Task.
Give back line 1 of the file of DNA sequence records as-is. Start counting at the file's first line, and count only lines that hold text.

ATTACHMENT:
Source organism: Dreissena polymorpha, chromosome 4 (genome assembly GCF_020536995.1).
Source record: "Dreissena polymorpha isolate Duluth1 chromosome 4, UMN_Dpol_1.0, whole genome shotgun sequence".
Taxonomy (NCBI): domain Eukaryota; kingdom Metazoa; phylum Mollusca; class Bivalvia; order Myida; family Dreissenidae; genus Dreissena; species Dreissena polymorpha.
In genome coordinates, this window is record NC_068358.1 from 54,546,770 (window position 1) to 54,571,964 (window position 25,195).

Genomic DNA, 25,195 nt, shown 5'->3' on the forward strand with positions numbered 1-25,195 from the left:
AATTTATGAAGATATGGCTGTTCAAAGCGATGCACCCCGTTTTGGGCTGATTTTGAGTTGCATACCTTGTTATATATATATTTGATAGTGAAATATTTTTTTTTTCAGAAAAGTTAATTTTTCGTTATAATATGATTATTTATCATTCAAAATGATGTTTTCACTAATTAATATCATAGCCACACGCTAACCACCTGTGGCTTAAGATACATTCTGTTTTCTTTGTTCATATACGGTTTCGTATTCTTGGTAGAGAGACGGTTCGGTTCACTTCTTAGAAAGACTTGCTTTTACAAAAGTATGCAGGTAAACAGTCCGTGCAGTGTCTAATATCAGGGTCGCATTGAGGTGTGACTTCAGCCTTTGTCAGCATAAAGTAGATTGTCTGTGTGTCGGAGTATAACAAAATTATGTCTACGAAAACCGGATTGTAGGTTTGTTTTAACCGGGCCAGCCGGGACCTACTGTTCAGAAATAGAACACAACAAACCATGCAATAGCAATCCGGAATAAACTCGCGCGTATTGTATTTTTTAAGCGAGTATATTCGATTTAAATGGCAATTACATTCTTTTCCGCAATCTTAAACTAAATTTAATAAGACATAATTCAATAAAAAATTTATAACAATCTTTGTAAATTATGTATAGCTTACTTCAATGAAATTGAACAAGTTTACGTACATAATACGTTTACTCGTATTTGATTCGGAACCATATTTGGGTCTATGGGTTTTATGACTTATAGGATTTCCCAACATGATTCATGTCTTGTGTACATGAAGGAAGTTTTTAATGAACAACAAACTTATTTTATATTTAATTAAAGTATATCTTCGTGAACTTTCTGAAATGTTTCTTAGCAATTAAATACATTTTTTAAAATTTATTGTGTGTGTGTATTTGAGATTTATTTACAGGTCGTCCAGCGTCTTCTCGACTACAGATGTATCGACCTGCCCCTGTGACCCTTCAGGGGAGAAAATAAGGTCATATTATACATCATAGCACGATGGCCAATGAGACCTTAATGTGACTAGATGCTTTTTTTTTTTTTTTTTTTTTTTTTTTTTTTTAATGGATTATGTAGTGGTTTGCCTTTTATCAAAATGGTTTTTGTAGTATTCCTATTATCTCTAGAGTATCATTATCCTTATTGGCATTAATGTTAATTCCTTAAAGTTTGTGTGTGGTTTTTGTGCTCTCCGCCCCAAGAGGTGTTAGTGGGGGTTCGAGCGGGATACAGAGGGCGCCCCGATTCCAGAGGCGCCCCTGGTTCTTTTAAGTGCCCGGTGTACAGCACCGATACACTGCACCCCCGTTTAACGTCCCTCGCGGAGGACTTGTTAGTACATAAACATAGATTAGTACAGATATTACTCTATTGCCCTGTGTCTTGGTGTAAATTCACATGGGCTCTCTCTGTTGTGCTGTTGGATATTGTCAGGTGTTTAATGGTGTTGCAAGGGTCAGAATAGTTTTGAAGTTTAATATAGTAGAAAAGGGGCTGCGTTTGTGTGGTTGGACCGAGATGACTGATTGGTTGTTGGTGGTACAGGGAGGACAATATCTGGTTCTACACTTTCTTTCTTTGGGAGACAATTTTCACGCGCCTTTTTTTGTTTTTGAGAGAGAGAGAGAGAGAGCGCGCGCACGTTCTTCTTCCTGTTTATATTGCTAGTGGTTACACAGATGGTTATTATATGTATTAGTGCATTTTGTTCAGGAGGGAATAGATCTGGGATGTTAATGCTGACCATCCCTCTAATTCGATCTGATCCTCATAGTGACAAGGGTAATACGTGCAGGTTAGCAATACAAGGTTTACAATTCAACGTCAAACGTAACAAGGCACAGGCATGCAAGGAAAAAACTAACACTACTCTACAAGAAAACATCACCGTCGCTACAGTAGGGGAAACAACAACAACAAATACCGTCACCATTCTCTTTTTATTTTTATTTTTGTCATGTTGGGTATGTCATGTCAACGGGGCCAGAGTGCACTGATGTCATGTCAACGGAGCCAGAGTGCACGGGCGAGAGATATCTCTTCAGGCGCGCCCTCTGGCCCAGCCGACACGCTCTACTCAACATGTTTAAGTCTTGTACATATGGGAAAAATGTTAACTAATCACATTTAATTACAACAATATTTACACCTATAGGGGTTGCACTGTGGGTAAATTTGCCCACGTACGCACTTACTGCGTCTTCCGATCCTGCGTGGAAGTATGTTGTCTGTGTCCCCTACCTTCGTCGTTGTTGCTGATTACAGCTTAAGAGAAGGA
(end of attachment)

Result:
Source organism: Dreissena polymorpha, chromosome 4 (genome assembly GCF_020536995.1).